How did you get involved in Salt&Light?
Two-and-a-half years ago, I was approached to launch Salt&Light as its managing editor.
While I saw the necessity of the Gospel and testimonies going out to a digital generation (which includes all of us who use platforms like Facebook and WhatsApp), I did not seriously consider the offer. Digital news was not my natural habitat—I had always been a print journalist at SPH and MediaCorp.
But God seemed to think otherwise. About 12 hours before I was to give my answer, I told God: “God, You know I would not take on this role unless You want me to. If You really want me here, will you show me clearly?”
I thought no more about it. But that very night, I opened up my DISCIPLE study manual to do my homework for the upcoming class. Guess what the theme for the week was? Work.
The theme verse was 2 Thessalonians 3. I realised I had been telling myself that I was already serving in church a little, working on freelance projects a little, attending Bible classes a little. It was “enough”. I had only just left my teaching position at NTU and thought I’d take a break.
But God chastised me through this Bible passage: “Don’t be idle! I did not make you to just take on a little. You can do more!” God was right. I was only giving Him a little; not my all, not my best. There’s no concept of retirement in God’s economy! (Just ask Moses and Noah.) The next day, I called the CEO and said: “Okay. I’m in.”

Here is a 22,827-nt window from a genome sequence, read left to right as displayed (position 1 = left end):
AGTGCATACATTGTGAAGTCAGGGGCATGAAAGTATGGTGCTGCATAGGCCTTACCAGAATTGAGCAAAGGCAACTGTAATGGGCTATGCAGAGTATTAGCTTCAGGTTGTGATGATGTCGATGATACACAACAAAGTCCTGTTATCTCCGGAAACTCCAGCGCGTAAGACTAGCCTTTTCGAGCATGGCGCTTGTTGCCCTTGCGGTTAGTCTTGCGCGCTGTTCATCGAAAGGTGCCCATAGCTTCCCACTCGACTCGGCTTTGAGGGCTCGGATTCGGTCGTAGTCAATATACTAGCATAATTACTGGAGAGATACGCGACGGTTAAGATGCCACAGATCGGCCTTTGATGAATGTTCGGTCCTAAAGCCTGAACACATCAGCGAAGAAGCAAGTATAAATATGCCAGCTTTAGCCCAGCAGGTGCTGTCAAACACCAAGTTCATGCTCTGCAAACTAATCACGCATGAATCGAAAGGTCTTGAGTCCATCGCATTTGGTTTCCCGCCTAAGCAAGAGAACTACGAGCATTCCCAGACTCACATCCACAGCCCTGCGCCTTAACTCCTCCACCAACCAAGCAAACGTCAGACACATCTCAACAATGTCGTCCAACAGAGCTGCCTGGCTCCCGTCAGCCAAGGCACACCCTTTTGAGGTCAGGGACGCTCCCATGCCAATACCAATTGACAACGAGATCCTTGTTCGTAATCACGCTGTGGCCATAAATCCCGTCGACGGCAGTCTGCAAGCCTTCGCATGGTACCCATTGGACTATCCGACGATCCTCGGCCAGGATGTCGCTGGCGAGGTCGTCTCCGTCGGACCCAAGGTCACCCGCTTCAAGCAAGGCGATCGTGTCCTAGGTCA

Where did you start?
In the beginning, we were at our Genesis 1:1—formless and void. There was no team (except me), no content, no website, not even a name. I thought I could take my time to learn about the technology and the church ecosystem, contact newsmakers, build my team, then launch the website when I was ready.
But two weeks after I’d joined, my CEO, Edric Sng, said: “We’re launching in eight weeks at a pastors summit attended by 800 senior pastors.” I couldn’t believe it. I felt the weight of responsibility to readers, churches, our Board of Directors. I remember sitting on my bed (I had no office yet) crying out to the Lord: “I can’t do it! I’m the wrong person! I must have heard You wrongly!”